Christmas is a time of peace, love, goodwill toward men and, apparently, watching war movies.
Two notable war flicks, “American Sniper” and “Unbroken,” debut Christmas Day. Both of them are based on true stories, but so far “American Sniper” has gotten the best reception from critics.
For those who don’t care to venture into a movie theater on Christmas Day but still want to see a good war movie, The Telegraph sampled members of the Middle Georgia military community to get their favorite.
Brig. Gen. Walter Lindsley, commander of the Warner Robins Air Logistics Complex, said his love of war movies growing up is one of the reasons he joined the military.
Never miss a local story.
He said he “could go on all day” about the subject, but he didn’t hesitate when asked to name his favorite.
“Force 10 from Navarone,” he said. “I liked the fact that it was misfits given these impossible missions that the only way they were able to pull off is by extraordinary heroism.”
Retired Lt. Gen. Charles Stenner, president of the 21st Century Partnership, cited a different movie as his favorite but for a similar reason. He likes “The Dirty Dozen,” which is about a group of convicted killers sent on a dangerous mission during World War II.
“I like that it’s about this disparate group of individuals that comes together,” he said.
Warner Robins Mayor Randy Toms served in the Air Force, but he is quick to note that it was during peacetime. He said the Vietnam War film “Green Berets” gave him an appreciation of what military members go through in combat.
“For me it just showed the dedication that our military people have,” he said. “It’s just humbling to know that there are people out there even today fighting for us. I don’t think you can put that into words, and I think that movie demonstrated that to me even at a young age.”
Lindsley, incidentally, also cited “Green Berets” as a favorite.
William Head, a Robins Air Force Base historian, not surprisingly likes war movies that are historically accurate.
In an email he cited “Twelve O’clock High” for its realism and lack of cheering about how difficult it was to be part B-17 bomber crews in World War II in skies over Europe.”
He also likes “Tora Tora Tora” because it portrayed the attack on Pearl Harbor from both the U.S. and Japanese sides.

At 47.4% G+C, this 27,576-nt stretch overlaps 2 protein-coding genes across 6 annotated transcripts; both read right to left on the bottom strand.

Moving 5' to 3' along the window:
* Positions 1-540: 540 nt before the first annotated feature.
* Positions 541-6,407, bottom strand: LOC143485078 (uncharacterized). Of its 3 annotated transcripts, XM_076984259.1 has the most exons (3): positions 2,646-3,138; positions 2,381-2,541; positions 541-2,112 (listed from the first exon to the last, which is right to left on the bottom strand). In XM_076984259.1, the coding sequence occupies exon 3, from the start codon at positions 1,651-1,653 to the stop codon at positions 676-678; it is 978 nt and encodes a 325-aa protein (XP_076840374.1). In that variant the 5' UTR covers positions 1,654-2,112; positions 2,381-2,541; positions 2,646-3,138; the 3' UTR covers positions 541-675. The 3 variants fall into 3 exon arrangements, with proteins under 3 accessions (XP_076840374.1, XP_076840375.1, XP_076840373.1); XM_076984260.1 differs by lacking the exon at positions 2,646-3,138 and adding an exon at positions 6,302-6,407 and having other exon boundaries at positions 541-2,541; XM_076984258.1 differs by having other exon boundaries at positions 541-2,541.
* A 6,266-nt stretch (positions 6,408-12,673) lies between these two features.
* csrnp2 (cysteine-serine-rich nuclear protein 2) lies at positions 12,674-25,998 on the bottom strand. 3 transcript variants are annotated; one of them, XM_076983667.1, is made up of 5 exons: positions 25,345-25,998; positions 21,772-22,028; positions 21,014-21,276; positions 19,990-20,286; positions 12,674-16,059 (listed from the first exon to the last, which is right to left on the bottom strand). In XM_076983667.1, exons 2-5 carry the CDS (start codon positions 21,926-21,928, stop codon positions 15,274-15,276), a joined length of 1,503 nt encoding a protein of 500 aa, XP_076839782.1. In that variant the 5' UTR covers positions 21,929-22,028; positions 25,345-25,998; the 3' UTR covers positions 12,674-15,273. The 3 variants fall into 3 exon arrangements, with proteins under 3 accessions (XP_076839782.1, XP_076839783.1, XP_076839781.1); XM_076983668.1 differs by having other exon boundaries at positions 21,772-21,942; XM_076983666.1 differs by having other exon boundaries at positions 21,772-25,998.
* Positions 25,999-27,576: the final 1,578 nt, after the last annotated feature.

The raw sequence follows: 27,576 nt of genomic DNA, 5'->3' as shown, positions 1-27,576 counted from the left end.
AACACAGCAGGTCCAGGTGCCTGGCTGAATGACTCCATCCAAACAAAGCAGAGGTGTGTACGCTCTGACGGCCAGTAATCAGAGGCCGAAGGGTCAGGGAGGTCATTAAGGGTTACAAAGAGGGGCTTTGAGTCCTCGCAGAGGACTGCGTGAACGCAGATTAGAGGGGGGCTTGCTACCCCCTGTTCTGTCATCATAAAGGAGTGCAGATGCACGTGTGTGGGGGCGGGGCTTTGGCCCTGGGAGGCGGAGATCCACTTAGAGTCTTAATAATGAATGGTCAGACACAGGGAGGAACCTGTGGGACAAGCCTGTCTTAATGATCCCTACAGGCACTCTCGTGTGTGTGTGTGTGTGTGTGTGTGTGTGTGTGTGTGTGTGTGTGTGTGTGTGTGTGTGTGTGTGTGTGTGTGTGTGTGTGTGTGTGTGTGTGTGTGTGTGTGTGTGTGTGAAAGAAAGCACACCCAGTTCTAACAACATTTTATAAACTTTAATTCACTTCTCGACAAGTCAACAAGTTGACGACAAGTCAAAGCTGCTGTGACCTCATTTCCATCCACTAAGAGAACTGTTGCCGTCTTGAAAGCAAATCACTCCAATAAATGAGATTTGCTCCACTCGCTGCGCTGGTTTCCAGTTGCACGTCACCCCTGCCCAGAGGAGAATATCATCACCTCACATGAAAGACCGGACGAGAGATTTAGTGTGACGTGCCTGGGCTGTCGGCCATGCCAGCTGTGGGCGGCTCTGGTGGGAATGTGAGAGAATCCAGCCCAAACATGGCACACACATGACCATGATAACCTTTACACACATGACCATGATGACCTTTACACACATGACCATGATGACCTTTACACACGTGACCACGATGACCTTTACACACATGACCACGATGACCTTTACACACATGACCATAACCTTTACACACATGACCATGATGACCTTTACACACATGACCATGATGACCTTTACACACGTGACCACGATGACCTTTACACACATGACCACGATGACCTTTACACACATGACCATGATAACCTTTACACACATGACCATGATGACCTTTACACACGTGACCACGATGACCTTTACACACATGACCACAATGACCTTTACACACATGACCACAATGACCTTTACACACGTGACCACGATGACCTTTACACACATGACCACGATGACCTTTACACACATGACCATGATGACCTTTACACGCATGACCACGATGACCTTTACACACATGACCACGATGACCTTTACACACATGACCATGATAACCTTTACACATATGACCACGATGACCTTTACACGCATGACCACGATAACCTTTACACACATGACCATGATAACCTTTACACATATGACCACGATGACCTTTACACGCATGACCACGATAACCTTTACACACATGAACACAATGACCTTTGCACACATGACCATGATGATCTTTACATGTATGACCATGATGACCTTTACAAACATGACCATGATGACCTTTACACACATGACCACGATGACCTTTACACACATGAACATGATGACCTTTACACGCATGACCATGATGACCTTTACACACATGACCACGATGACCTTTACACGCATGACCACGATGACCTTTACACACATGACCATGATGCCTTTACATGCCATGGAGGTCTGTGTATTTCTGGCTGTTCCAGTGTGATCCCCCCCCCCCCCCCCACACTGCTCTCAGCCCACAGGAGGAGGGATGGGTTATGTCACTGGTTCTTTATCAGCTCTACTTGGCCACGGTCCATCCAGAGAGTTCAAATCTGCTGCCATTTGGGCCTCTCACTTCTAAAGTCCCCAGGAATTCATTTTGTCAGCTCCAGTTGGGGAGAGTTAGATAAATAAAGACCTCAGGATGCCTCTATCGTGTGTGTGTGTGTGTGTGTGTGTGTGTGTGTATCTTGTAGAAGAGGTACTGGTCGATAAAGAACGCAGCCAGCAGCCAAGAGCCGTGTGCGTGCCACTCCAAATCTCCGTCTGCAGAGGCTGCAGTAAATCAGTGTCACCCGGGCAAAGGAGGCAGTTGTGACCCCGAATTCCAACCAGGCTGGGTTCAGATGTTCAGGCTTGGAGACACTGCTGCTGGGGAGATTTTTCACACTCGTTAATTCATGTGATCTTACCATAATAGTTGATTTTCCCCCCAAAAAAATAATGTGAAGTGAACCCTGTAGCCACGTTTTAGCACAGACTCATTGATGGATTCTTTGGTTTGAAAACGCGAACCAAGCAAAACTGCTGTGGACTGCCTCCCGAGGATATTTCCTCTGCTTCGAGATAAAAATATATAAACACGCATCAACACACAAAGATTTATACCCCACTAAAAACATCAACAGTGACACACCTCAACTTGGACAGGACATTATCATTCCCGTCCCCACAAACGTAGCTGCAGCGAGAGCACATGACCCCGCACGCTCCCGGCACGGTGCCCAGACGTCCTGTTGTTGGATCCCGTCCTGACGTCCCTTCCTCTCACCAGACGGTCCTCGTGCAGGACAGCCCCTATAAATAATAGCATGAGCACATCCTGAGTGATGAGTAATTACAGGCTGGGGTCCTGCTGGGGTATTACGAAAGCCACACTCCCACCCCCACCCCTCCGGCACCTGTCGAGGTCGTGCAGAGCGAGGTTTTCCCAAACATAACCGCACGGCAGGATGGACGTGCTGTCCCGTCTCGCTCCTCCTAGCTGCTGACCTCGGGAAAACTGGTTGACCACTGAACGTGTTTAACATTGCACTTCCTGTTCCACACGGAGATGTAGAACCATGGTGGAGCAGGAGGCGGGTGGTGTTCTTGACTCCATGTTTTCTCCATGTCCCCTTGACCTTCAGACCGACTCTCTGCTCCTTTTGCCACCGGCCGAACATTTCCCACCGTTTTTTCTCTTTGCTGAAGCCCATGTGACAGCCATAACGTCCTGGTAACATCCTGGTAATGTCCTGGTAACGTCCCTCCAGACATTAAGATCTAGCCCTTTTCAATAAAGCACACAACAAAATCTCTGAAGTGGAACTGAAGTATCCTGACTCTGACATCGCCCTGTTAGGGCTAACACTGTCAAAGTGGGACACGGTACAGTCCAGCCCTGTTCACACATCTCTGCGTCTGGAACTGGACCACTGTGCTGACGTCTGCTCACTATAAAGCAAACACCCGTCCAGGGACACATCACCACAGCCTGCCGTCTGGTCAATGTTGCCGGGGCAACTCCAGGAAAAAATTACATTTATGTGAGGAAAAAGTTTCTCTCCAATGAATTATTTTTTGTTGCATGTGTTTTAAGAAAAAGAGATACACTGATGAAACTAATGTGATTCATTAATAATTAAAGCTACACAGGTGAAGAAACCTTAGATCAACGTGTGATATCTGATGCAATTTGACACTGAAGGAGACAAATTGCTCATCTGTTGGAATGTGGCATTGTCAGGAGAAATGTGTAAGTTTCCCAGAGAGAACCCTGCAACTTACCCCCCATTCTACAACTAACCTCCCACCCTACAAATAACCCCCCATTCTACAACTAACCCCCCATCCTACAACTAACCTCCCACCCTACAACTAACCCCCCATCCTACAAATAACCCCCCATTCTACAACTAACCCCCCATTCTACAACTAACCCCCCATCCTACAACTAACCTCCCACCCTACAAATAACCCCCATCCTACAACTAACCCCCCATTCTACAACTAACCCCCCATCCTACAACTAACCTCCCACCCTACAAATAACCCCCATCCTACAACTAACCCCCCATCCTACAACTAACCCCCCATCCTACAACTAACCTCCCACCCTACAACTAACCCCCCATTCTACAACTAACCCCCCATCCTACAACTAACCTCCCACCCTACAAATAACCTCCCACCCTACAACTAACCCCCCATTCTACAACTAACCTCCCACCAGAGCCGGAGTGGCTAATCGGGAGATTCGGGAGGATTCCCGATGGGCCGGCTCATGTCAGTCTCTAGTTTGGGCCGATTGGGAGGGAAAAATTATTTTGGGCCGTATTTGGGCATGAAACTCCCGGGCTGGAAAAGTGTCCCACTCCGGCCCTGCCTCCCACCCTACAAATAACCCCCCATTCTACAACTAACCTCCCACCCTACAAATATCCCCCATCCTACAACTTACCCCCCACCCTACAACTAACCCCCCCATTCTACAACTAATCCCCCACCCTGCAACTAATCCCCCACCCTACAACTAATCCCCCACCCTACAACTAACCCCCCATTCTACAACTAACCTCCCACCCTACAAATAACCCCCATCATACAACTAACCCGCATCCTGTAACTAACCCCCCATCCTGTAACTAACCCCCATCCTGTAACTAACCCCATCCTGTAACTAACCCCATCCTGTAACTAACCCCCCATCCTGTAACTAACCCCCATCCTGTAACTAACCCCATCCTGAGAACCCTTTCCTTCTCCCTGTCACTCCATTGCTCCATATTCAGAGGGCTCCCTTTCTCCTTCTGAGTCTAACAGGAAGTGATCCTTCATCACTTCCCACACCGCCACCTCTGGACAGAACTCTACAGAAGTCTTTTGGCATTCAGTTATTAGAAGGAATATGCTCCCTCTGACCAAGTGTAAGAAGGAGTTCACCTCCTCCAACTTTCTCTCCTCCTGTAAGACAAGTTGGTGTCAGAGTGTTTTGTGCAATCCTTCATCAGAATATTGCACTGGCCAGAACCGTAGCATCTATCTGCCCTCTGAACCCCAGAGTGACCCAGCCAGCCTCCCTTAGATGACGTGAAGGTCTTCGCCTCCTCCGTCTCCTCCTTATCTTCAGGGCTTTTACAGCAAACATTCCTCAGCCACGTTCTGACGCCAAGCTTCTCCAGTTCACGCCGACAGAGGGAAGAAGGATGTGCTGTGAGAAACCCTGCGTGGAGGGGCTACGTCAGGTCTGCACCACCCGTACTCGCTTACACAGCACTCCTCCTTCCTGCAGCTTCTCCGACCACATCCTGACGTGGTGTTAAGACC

Other historically accurate movies he cited as favorites are “Sands of Iwo Jima,” “Objective, Burma!,” “Gettysburg,” “Gods and Generals,” “Saving Private Ryan” and “We Were Soldiers.”
Mike Rowland, curator of the Museum of Aviation, also cited “Gettysburg” as a historically accurate favorite.
“It’s an epic story that has good acting and uses a large number of re-enactors on the actual Gettysburg battleground,” he said in an email. “It’s a long film but goes into the motivations for fighting of several characters in a very important battle in U.S. history.”
Bill Paul, collection manager at the museum, said “The Longest Day,” which is about D-Day, is his favorite.
“It gives you a sense of the enormity of the operation and just how close the battle was,” he said in an email. “It’s unique in giving an honest look at the participants on both sides without the military stereotypes seen in many films. It also gives a good depiction of the confusion at all levels of that often sets in once a battle begins and how the bravery and determination of the individual soldier helped turned the tide.”
Chief Master Sgt. Mary A. Lewis, superintendent of the 78th Force Support Squadron, likes “Patton.”
“I was very young when it came out, but I remember watching it when I was a little older with my father and both my grandfathers who both served in World War II,” she said in an email. “... It was interesting to watch the movie with them and listen to them tell their stories as they remembered it. I can watch that movie now, remember our conversations, appreciate that knowledge and actually watch it a little differently now that I have been serving for over 24 years.”
Roland Leach, spokesman for Robins Air Force Base, likes “We Were Soldiers” and “Red Tails.”
“I have met several original Tuskegee airmen over the years and watching ‘Red Tails’ gives you a sense of what they experienced as a combat unit stationed in Italy and flying against enemy forces in Europe,” he said in an email.
To contact writer Wayne Crenshaw, call 256-9725.